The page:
This newsletter highlights circuit court opinions reported during December 2008, including McCauley v. First Unum Life Ins. Co., a post-Glenn case in which the Second Circuit reassesses the standard of review to be applied where there is a conflict of interest. We also want to share with you an article, "ERISA Litigation: Back to Basics," that our ERISA team recently published in The Federal Lawyer. If you have any questions on either the content of this newsletter or the article, please contact us. Article printed with permission.
McCauley v. First Unum Life Ins. Co., 2008 WL 5377680 (2d Cir. Dec. 24, 2008):Plan participant, McCauley, appealed from a grant of summary judgment in favor of First Unum on his claim for long term disability benefits. The Second Circuit determined that it was necessary to review the district courts decision applying Metropolitan Life Ins. Co. v. Glenn since Glenn was decided after the district court had made its decision that First Unum had not abused its discretion in denying McCauley's application for benefits.
The Second Circuit stated that its "current standard of review allow[ed] a court to review de novo the administrator's decision when it [was] shown that a conflict of interest actually influenced that decision." The Court abandoned that standard as inconsistent with Glenn and, instead, held that a conflict of interest is to be weighed as a factor in determining whether there was an abuse of discretion.
After the Court clarified the appropriate standard, it reviewed First Unum's denial of benefits and found that it had abused its discretion. The Court concluded that (1) First Unum operated under a conflict of interest, (2) it was unreasonable for First Unum to rely on one report without further investigation into a contradictory report, (3) it was unreasonable for First Unum not to receive a physician's recommendation, (4) First Unum had a "well-documented history of abusive claims processing," and (5) these factors taken together show that First Unum was affected by its conflict of interest. The Court vacated the judgment of the district court and entered judgment in favor of McCauley.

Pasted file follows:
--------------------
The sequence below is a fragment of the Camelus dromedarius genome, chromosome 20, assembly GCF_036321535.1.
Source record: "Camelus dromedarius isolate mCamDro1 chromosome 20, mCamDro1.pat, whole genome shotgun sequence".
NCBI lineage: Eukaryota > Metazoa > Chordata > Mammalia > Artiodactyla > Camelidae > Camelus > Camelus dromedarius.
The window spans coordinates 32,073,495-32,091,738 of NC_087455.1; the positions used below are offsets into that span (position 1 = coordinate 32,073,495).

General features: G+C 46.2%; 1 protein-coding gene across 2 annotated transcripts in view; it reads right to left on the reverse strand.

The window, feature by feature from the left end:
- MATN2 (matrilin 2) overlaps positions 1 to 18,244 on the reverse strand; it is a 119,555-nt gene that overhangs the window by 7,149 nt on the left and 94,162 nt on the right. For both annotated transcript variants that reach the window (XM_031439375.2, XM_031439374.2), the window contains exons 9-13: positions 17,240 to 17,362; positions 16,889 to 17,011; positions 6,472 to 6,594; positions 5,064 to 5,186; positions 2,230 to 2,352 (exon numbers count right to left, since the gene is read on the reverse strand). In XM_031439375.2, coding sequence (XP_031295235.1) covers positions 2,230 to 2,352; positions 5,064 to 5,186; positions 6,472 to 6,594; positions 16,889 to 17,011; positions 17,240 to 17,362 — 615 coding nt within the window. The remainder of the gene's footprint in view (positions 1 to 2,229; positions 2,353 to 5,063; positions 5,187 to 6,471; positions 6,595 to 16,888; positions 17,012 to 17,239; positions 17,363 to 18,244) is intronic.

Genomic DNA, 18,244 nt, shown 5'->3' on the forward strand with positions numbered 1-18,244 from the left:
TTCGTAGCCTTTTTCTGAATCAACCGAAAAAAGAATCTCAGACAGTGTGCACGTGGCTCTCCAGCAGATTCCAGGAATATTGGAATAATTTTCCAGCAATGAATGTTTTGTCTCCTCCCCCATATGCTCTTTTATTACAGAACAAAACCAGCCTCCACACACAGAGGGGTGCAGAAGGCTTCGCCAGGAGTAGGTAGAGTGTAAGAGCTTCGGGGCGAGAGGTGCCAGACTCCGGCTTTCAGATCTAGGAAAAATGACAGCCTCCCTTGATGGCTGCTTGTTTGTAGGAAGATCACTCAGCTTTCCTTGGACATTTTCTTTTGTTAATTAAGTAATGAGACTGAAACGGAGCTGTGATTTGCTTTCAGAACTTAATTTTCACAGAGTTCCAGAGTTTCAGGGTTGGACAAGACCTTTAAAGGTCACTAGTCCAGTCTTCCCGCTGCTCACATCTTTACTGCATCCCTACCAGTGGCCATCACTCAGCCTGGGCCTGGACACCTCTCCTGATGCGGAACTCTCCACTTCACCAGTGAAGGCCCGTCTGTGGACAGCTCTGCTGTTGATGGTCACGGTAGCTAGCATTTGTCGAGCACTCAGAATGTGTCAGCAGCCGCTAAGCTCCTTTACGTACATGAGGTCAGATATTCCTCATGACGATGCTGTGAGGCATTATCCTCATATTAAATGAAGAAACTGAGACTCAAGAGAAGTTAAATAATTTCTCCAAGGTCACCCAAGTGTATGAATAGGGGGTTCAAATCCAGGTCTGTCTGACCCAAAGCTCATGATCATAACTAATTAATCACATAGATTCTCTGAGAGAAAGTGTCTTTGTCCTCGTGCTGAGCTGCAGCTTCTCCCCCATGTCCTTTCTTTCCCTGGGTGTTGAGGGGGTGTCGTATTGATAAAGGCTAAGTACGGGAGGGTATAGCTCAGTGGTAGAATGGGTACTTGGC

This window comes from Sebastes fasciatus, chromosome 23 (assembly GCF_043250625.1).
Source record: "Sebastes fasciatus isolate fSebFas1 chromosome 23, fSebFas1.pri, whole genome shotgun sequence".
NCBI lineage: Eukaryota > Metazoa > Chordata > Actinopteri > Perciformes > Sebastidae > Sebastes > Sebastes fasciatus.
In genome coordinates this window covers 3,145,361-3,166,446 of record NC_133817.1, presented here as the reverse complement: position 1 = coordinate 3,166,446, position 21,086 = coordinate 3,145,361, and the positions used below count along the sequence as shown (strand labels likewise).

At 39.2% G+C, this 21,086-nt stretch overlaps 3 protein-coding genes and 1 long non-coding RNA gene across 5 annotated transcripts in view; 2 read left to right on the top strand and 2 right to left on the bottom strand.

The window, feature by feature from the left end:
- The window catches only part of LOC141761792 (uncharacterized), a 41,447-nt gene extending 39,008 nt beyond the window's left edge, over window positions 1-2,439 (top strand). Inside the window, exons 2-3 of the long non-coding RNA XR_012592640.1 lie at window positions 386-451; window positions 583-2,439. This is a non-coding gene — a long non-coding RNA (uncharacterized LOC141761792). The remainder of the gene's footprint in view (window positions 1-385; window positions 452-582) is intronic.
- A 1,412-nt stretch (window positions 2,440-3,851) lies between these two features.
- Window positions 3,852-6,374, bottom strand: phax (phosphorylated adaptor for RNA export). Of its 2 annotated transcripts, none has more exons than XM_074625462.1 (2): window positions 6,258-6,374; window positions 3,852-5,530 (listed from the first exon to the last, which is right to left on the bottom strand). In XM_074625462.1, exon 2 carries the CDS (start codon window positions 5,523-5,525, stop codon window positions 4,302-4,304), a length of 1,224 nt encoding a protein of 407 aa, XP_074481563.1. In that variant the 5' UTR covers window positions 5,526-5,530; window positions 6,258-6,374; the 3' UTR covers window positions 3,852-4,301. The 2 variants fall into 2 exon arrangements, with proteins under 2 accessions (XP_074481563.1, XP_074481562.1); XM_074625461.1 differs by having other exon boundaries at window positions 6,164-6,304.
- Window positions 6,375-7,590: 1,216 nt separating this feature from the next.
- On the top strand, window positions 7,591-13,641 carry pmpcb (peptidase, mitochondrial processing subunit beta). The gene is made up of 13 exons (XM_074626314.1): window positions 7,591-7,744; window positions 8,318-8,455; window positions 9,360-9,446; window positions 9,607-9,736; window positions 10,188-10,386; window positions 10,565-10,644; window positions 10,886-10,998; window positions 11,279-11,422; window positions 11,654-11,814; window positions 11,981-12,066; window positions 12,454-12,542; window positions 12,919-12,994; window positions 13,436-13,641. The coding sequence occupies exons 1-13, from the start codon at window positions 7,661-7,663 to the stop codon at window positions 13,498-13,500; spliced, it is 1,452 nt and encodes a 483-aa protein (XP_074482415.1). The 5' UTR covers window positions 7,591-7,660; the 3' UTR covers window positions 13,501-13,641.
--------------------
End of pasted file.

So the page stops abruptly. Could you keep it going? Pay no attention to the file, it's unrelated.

* This case is significant for its reassessment of the standard of review applied in the Second Circuit, post Glenn, in cases involving a conflict of interest.
Dieffenbach v. Cigna, Inc., 2009 WL 27426 (3d Cir. Jan. 6, 2009): Plaintiff filed the underlying action in state court against his former employer, Cigna, asserting claims for age discrimination and seeking invalidation of the general liability waiver Cigna required in exchange for severance benefits. Cigna removed the action to federal court and the district court disposed of the case in favor of Cigna on res judicata grounds. On appeal, one issue raised, among others, was whether the district court properly exercised jurisdiction over Plaintiff's removed case. Cigna alleged that Plaintiff's second claim (invalidation of the liability waiver required in exchange for severance benefits) was preempted by ERISA, therefore the district court had jurisdiction. The Third Circuit disagreed. It found that Plaintiff's claim did not fall within ERISA's civil enforcement scheme because he sought a declaration that the liability release violated state public policy and did not seek benefits under the plan or claim that Cigna improperly processed his claim for benefits. Since Plaintiff's second claim was not preempted, the district court did not have federal question jurisdiction. The case was remanded to the district court with instructions to remand the case to state court.
*This decision illustrates that while "ERISA's preemptive scope may be broad," it does not necessarily "reach claims that do not involve the administration of plans, even though the plan may be a party to the suit or the claim relies on the details of the plan."
Love v. Dell, Inc., 2008 WL 5064742 (5th Cir. Dec. 2, 2008): In this case, a 17-year old dependent beneficiary under an ERISA-governed benefit plan challenged administrator's denial of benefits for inpatient treatment at two mental health facilities on the basis that the more intensive and expensive, residential treatment (as opposed to intensive outpatient treatment only) was not medically necessary as required by the Plan.
In affirming the District Court's award of summary judgment to Defendants, Court rejected Plaintiff's argument that the administrator should have deferred to the opinions of treating physicians who argued that the more intensive treatment was medically necessary. In doing so, the Court explained: "ERISA does not require the opinions of treating physicians to be preferred over those of other physicians reviewing a file; ERISA merely requires that the opinions of treating physicians, as with all evidence submitted by the claimant, actually be taken in account in an administrator's determination."
The Court also found that it was not an abuse of discretion for the administrator to evaluate the necessity of treatment against the adult criteria, rather than the adolescent criteria, where the criteria allowed for some flexibility "on a case-by-case basis," the program was considered an adult program by the facility at which treatment was provided and the program "was oriented toward adult outcomes, such as independent living."